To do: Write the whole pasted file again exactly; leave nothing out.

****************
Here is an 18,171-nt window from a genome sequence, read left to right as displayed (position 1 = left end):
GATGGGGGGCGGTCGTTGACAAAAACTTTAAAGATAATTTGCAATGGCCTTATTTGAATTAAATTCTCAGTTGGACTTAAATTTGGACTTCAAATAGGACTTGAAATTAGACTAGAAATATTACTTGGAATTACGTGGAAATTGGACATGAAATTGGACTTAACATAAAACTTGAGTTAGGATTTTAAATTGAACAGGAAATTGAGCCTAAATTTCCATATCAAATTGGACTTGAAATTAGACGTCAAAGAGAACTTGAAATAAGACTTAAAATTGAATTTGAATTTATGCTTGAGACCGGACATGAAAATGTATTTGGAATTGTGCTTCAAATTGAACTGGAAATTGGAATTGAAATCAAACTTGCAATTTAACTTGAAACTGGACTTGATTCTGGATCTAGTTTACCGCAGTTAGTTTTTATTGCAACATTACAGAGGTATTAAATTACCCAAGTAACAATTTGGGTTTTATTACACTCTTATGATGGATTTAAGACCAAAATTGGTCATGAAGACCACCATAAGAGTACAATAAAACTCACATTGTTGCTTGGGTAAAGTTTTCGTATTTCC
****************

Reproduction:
Here is an 18,171-nt window from a genome sequence, read left to right as displayed (position 1 = left end):
GATGGGGGGCGGTCGTTGACAAAAACTTTAAAGATAATTTGCAATGGCCTTATTTGAATTAAATTCTCAGTTGGACTTAAATTTGGACTTCAAATAGGACTTGAAATTAGACTAGAAATATTACTTGGAATTACGTGGAAATTGGACATGAAATTGGACTTAACATAAAACTTGAGTTAGGATTTTAAATTGAACAGGAAATTGAGCCTAAATTTCCATATCAAATTGGACTTGAAATTAGACGTCAAAGAGAACTTGAAATAAGACTTAAAATTGAATTTGAATTTATGCTTGAGACCGGACATGAAAATGTATTTGGAATTGTGCTTCAAATTGAACTGGAAATTGGAATTGAAATCAAACTTGCAATTTAACTTGAAACTGGACTTGATTCTGGATCTAGTTTACCGCAGTTAGTTTTTATTGCAACATTACAGAGGTATTAAATTACCCAAGTAACAATTTGGGTTTTATTACACTCTTATGATGGATTTAAGACCAAAATTGGTCATGAAGACCACCATAAGAGTACAATAAAACTCACATTGTTGCTTGGGTAAAGTTTTCGTATTTCC